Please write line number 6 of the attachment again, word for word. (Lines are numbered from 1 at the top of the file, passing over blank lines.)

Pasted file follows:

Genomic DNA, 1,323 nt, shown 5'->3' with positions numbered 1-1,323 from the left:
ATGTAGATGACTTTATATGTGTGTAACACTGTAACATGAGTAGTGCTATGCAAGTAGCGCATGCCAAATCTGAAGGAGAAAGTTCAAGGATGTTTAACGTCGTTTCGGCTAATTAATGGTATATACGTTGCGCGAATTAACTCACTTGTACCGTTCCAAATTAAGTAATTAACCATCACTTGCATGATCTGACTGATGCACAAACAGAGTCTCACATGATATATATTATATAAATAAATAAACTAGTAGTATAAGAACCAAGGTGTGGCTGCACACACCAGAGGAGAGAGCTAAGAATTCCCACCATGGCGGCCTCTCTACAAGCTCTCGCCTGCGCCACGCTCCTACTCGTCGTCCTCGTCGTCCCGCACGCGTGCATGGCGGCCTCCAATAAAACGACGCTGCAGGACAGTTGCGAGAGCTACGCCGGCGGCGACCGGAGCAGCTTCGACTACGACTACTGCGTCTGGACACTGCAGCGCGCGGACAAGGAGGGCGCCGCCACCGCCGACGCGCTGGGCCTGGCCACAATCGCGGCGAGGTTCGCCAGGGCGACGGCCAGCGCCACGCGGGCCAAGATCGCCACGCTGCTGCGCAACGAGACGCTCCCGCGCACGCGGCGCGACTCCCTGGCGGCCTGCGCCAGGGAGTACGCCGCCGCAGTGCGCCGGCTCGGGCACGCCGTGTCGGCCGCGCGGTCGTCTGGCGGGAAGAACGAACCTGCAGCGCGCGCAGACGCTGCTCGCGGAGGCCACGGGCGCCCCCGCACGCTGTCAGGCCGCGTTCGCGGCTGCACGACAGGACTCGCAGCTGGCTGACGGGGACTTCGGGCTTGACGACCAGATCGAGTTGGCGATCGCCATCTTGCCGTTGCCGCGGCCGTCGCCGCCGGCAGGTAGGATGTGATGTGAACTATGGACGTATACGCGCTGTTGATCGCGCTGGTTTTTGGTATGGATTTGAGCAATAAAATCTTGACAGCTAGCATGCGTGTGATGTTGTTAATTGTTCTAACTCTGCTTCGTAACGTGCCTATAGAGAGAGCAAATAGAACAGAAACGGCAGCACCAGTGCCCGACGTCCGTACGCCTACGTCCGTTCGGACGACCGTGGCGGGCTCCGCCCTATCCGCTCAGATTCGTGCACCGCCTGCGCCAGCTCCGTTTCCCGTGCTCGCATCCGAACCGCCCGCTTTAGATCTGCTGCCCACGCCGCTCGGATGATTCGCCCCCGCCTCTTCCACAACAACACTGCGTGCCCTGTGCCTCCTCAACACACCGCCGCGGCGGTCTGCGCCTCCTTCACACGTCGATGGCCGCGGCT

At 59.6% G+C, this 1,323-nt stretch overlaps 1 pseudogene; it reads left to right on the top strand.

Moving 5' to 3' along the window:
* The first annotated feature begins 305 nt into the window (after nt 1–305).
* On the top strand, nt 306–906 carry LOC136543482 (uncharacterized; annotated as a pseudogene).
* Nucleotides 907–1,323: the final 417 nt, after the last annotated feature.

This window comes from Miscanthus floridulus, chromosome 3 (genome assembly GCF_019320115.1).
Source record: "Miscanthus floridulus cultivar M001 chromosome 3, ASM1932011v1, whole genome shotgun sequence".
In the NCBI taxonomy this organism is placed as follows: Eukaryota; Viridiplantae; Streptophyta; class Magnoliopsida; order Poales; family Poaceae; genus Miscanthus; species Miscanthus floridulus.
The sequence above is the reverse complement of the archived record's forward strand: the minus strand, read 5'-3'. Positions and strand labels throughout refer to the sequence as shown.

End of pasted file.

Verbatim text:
* On the top strand, nt 306–906 carry LOC136543482 (uncharacterized; annotated as a pseudogene).